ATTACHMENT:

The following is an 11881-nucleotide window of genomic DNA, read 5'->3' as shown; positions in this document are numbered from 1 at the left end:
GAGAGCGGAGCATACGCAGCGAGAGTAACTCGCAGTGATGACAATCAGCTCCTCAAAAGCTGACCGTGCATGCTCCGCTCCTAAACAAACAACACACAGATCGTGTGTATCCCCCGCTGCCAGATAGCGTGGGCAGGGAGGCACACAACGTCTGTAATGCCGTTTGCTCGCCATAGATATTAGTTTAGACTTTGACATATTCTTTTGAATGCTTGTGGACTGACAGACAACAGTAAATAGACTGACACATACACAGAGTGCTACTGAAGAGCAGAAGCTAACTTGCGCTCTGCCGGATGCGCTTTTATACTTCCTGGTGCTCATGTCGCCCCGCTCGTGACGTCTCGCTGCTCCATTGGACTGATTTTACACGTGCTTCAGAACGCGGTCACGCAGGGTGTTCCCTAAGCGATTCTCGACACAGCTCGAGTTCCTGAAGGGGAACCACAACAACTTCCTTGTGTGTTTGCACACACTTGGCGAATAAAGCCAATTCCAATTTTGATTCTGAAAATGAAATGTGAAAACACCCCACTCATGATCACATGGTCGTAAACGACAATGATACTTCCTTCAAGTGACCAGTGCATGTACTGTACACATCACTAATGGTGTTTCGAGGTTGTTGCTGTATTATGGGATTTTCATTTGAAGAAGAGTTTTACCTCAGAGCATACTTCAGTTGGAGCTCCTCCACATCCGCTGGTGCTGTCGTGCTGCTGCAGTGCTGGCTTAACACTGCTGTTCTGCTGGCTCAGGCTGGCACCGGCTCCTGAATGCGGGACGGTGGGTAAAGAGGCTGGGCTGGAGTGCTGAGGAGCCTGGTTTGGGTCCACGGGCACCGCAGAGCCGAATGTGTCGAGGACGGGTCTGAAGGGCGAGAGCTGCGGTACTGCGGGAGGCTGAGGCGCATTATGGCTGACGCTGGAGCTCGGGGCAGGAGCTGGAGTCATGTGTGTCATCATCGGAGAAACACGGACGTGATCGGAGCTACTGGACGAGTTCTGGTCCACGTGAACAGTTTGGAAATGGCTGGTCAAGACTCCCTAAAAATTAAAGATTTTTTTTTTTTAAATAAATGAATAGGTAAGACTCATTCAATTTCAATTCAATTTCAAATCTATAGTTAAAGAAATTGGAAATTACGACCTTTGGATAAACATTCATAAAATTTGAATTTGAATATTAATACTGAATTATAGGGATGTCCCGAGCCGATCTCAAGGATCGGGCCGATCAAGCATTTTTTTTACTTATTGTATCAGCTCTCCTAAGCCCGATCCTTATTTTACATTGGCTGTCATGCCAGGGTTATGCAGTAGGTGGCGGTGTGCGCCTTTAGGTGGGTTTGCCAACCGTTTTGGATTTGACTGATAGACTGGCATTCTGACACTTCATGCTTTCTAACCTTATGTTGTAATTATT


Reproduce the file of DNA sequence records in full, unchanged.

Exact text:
The following is an 11881-nucleotide window of genomic DNA, read 5'->3' as shown; positions in this document are numbered from 1 at the left end:
GAGAGCGGAGCATACGCAGCGAGAGTAACTCGCAGTGATGACAATCAGCTCCTCAAAAGCTGACCGTGCATGCTCCGCTCCTAAACAAACAACACACAGATCGTGTGTATCCCCCGCTGCCAGATAGCGTGGGCAGGGAGGCACACAACGTCTGTAATGCCGTTTGCTCGCCATAGATATTAGTTTAGACTTTGACATATTCTTTTGAATGCTTGTGGACTGACAGACAACAGTAAATAGACTGACACATACACAGAGTGCTACTGAAGAGCAGAAGCTAACTTGCGCTCTGCCGGATGCGCTTTTATACTTCCTGGTGCTCATGTCGCCCCGCTCGTGACGTCTCGCTGCTCCATTGGACTGATTTTACACGTGCTTCAGAACGCGGTCACGCAGGGTGTTCCCTAAGCGATTCTCGACACAGCTCGAGTTCCTGAAGGGGAACCACAACAACTTCCTTGTGTGTTTGCACACACTTGGCGAATAAAGCCAATTCCAATTTTGATTCTGAAAATGAAATGTGAAAACACCCCACTCATGATCACATGGTCGTAAACGACAATGATACTTCCTTCAAGTGACCAGTGCATGTACTGTACACATCACTAATGGTGTTTCGAGGTTGTTGCTGTATTATGGGATTTTCATTTGAAGAAGAGTTTTACCTCAGAGCATACTTCAGTTGGAGCTCCTCCACATCCGCTGGTGCTGTCGTGCTGCTGCAGTGCTGGCTTAACACTGCTGTTCTGCTGGCTCAGGCTGGCACCGGCTCCTGAATGCGGGACGGTGGGTAAAGAGGCTGGGCTGGAGTGCTGAGGAGCCTGGTTTGGGTCCACGGGCACCGCAGAGCCGAATGTGTCGAGGACGGGTCTGAAGGGCGAGAGCTGCGGTACTGCGGGAGGCTGAGGCGCATTATGGCTGACGCTGGAGCTCGGGGCAGGAGCTGGAGTCATGTGTGTCATCATCGGAGAAACACGGACGTGATCGGAGCTACTGGACGAGTTCTGGTCCACGTGAACAGTTTGGAAATGGCTGGTCAAGACTCCCTAAAAATTAAAGATTTTTTTTTTTTAAATAAATGAATAGGTAAGACTCATTCAATTTCAATTCAATTTCAAATCTATAGTTAAAGAAATTGGAAATTACGACCTTTGGATAAACATTCATAAAATTTGAATTTGAATATTAATACTGAATTATAGGGATGTCCCGAGCCGATCTCAAGGATCGGGCCGATCAAGCATTTTTTTTACTTATTGTATCAGCTCTCCTAAGCCCGATCCTTATTTTACATTGGCTGTCATGCCAGGGTTATGCAGTAGGTGGCGGTGTGCGCCTTTAGGTGGGTTTGCCAACCGTTTTGGATTTGACTGATAGACTGGCATTCTGACACTTCATGCTTTCTAACCTTATGTTGTAATTATT